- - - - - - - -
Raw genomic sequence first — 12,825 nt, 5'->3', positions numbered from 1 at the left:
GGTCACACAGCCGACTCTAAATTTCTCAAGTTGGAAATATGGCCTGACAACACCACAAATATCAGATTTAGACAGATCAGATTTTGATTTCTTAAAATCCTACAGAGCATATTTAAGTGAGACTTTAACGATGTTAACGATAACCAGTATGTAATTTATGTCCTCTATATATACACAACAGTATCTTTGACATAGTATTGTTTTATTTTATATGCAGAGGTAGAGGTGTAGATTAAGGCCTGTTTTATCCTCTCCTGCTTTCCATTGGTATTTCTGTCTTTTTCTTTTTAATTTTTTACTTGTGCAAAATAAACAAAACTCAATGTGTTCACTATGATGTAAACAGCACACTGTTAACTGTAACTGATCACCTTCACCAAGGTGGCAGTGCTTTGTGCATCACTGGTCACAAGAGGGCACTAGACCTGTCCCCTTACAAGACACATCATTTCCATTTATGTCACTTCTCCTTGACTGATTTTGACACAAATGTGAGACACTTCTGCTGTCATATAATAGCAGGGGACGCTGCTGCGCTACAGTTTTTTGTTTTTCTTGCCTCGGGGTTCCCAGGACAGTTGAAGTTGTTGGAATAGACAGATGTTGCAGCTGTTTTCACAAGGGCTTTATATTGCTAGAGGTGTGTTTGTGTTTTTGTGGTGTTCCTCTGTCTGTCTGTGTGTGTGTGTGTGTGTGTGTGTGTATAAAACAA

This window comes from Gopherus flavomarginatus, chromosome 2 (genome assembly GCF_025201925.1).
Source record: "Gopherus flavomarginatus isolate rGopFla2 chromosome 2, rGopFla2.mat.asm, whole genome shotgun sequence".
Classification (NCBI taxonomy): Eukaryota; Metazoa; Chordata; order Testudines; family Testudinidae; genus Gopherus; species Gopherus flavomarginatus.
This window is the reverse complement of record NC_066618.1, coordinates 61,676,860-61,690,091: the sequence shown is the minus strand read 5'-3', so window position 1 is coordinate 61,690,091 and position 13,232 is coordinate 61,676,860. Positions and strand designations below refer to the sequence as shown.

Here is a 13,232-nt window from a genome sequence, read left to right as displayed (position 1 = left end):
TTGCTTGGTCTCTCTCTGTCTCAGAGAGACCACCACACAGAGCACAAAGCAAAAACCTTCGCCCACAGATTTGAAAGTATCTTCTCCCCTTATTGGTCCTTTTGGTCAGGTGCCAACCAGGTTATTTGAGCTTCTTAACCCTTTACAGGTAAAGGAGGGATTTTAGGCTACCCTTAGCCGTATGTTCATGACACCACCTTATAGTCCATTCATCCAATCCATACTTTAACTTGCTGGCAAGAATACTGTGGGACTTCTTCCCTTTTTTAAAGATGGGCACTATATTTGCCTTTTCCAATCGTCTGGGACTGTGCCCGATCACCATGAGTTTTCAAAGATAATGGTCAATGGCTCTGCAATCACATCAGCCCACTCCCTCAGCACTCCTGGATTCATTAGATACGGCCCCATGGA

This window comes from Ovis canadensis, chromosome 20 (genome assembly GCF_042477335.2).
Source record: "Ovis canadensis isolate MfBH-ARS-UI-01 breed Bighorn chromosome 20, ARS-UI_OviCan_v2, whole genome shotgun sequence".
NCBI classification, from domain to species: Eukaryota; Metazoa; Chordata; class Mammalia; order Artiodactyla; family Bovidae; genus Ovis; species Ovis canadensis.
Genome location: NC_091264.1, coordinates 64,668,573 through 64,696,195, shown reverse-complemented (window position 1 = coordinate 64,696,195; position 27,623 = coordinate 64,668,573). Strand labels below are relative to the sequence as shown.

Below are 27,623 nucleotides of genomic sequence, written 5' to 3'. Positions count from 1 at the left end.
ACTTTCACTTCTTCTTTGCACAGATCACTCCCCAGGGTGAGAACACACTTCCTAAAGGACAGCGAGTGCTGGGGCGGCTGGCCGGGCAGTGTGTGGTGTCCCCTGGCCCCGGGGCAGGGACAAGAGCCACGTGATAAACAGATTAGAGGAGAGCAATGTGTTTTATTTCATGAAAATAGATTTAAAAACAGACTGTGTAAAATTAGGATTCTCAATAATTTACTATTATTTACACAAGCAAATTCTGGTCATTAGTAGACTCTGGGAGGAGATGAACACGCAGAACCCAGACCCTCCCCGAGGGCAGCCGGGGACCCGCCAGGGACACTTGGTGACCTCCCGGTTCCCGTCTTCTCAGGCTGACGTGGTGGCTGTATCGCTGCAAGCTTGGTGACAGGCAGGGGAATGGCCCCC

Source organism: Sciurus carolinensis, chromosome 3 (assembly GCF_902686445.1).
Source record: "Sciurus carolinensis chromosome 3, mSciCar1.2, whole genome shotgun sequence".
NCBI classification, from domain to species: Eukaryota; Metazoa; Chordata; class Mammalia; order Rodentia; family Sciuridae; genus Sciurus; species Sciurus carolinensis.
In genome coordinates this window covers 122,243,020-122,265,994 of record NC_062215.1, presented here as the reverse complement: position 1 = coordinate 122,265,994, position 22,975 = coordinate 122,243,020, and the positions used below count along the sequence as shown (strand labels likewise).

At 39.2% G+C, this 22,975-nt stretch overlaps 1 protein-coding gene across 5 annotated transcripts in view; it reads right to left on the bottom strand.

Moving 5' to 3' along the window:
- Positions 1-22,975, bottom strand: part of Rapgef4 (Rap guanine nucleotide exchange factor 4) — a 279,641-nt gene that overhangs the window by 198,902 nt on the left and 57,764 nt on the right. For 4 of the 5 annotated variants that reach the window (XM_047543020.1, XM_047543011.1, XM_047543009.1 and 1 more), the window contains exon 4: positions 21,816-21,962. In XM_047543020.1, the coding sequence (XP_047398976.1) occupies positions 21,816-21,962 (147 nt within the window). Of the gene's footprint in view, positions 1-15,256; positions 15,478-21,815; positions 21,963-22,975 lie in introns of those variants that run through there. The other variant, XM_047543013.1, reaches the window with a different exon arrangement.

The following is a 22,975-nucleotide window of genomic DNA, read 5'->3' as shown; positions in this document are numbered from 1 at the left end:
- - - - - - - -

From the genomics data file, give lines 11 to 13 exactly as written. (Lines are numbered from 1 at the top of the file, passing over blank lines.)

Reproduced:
NCBI classification, from domain to species: Eukaryota; Metazoa; Chordata; class Mammalia; order Artiodactyla; family Bovidae; genus Ovis; species Ovis canadensis.
Genome location: NC_091264.1, coordinates 64,668,573 through 64,696,195, shown reverse-complemented (window position 1 = coordinate 64,696,195; position 27,623 = coordinate 64,668,573). Strand labels below are relative to the sequence as shown.

Below are 27,623 nucleotides of genomic sequence, written 5' to 3'. Positions count from 1 at the left end.